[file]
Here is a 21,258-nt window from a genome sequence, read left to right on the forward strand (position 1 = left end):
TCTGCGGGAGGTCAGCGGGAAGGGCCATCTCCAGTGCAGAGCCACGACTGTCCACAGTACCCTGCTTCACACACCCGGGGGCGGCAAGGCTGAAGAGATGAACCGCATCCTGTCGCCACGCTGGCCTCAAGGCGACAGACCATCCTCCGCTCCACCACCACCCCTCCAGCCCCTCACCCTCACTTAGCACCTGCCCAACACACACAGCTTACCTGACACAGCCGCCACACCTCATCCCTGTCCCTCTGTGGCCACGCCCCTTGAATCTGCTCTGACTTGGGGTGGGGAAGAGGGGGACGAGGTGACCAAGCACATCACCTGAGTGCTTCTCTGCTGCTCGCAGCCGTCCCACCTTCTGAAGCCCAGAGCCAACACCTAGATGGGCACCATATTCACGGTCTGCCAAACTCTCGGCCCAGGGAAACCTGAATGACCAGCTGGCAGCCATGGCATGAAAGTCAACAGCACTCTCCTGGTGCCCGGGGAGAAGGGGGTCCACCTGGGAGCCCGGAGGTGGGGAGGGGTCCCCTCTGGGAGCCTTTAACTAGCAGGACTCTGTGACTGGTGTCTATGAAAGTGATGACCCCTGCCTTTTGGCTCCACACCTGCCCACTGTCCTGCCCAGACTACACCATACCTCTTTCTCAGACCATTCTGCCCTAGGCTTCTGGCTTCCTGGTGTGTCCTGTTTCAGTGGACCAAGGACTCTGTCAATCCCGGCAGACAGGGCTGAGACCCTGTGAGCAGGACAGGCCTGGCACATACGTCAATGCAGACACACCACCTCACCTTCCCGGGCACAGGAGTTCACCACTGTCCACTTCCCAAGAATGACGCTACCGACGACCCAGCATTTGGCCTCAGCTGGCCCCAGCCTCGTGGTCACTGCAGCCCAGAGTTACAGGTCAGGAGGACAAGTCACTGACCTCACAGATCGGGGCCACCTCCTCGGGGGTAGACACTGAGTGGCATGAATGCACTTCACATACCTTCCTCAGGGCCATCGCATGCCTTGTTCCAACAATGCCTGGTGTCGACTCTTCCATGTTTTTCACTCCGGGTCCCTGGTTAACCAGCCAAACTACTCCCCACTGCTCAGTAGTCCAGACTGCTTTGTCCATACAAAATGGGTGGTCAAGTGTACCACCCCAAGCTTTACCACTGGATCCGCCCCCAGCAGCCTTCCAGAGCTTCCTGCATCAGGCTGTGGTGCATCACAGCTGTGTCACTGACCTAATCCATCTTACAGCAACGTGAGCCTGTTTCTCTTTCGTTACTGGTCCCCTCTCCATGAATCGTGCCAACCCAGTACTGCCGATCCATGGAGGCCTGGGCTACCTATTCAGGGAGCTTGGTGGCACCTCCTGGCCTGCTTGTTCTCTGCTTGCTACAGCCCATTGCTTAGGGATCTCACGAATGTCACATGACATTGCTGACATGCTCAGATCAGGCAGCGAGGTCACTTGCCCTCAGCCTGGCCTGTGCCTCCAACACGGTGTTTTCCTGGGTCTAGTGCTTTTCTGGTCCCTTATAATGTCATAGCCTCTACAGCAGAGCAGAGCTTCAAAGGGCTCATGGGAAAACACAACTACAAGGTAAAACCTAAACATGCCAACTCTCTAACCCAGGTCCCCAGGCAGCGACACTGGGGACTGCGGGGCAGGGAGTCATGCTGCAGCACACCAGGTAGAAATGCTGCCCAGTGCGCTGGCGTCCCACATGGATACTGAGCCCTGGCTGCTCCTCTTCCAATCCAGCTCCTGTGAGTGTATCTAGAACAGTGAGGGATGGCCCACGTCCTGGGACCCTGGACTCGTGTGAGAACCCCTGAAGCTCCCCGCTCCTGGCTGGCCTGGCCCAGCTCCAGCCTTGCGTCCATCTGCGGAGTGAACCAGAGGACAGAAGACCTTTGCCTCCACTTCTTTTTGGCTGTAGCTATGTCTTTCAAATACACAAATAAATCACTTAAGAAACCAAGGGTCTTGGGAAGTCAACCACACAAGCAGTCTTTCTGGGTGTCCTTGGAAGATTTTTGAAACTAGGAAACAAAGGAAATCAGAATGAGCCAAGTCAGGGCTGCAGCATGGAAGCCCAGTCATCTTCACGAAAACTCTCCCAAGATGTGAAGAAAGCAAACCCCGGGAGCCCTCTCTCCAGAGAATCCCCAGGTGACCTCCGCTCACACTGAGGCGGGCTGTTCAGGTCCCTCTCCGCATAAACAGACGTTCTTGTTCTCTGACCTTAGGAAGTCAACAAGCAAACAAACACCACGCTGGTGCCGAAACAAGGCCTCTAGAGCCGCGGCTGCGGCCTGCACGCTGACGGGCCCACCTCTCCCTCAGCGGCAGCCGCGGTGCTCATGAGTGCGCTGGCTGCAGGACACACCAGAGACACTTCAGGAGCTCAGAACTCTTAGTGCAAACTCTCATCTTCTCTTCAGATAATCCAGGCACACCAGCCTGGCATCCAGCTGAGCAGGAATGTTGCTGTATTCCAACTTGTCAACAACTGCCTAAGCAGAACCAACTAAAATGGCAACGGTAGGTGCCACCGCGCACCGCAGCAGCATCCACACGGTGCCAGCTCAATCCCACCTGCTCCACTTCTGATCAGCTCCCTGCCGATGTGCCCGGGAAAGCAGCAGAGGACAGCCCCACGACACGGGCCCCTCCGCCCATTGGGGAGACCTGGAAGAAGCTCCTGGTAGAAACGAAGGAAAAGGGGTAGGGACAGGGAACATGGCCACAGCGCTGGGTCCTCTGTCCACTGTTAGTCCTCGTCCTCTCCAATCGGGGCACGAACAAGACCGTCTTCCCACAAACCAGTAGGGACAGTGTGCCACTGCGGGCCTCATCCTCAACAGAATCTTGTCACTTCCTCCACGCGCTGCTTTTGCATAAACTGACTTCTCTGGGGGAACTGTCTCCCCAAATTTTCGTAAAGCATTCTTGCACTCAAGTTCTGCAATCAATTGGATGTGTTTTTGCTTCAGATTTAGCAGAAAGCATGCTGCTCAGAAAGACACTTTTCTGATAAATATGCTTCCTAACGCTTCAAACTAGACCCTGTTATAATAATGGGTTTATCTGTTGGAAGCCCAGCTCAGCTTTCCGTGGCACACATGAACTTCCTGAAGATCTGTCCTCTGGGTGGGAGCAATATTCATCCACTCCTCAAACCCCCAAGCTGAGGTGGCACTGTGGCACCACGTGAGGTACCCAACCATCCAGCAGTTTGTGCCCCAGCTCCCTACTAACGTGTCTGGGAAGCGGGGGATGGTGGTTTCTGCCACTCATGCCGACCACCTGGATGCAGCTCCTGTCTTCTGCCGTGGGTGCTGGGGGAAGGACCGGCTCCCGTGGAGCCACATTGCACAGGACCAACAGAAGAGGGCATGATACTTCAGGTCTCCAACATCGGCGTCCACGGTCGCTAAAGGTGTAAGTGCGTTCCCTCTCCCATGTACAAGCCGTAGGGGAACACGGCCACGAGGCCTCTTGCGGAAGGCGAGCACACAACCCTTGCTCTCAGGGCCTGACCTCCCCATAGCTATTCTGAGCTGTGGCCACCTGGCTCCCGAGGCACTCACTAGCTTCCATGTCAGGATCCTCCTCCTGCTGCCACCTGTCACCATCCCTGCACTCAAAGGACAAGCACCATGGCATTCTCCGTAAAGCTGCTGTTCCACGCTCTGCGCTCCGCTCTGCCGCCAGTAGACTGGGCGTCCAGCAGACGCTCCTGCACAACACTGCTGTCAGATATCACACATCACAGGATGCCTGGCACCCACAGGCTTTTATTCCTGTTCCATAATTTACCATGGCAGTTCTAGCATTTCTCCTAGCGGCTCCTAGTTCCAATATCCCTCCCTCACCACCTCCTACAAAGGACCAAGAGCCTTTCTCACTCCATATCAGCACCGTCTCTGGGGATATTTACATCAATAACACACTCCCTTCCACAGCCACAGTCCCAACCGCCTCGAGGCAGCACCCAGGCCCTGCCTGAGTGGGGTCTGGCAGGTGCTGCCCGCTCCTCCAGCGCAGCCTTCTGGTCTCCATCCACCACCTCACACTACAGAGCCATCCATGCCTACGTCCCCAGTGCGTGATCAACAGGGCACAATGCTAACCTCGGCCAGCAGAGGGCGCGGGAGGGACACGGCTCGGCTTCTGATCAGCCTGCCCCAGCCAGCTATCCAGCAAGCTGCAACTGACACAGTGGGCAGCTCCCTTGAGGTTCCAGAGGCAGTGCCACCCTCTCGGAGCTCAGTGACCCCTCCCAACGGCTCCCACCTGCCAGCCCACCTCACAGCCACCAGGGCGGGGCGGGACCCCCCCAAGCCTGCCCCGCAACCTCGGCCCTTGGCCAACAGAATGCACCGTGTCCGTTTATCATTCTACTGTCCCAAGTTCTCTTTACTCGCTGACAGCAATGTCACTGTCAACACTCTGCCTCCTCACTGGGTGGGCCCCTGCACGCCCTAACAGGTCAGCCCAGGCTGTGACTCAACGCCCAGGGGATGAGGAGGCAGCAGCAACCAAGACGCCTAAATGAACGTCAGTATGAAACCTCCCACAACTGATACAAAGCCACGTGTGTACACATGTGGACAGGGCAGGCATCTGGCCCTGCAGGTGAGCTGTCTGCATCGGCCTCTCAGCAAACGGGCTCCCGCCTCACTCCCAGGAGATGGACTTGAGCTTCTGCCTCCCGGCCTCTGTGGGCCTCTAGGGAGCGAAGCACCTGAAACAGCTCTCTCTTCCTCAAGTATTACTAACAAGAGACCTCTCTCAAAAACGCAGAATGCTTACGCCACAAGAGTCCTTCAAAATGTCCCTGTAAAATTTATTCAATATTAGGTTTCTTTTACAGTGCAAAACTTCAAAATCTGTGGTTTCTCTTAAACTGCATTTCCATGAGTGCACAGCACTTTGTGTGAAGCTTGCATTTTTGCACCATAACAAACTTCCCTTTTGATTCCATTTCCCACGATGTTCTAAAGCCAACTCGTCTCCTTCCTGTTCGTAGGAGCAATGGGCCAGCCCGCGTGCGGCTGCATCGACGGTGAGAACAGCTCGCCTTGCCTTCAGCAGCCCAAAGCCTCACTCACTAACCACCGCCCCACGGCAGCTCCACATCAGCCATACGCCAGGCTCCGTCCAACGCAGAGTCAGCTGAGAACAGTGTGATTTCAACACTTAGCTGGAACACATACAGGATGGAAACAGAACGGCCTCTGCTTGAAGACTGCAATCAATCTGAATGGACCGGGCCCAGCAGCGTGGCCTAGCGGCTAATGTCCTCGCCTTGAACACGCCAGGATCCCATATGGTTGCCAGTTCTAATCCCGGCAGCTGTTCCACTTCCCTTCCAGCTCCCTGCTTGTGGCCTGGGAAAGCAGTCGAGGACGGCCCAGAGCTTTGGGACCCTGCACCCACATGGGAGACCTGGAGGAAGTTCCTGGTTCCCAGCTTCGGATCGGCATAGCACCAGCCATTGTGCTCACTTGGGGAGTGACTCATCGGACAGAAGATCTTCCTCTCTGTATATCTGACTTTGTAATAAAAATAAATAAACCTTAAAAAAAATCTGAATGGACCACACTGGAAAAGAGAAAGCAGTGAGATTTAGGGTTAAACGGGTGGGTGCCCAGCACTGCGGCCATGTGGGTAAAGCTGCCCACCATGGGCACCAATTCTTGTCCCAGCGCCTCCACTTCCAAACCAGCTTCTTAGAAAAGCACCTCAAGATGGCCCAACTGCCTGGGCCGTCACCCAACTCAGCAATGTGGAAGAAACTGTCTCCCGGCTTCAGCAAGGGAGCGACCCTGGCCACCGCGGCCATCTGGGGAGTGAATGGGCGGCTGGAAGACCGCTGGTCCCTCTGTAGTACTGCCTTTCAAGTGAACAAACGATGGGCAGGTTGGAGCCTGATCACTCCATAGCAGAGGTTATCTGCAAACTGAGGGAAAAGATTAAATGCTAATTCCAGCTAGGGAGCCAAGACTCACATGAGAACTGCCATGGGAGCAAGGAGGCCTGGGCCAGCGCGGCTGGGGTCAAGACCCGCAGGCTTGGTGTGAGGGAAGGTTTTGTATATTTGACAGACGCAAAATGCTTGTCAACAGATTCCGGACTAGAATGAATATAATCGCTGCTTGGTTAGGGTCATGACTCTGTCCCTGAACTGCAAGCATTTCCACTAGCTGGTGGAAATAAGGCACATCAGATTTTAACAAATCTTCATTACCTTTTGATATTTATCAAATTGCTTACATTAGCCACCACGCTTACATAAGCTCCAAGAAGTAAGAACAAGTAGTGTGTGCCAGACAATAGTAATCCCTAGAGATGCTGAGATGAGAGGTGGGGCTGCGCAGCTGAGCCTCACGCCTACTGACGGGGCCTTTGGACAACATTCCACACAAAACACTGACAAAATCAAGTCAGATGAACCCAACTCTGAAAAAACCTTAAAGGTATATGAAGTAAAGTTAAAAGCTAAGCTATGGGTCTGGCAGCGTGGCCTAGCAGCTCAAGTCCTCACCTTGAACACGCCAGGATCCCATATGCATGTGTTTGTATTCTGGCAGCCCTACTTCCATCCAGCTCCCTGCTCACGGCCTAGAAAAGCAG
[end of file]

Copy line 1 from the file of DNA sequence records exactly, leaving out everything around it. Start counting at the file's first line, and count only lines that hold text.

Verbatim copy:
Here is a 21,258-nt window from a genome sequence, read left to right on the forward strand (position 1 = left end):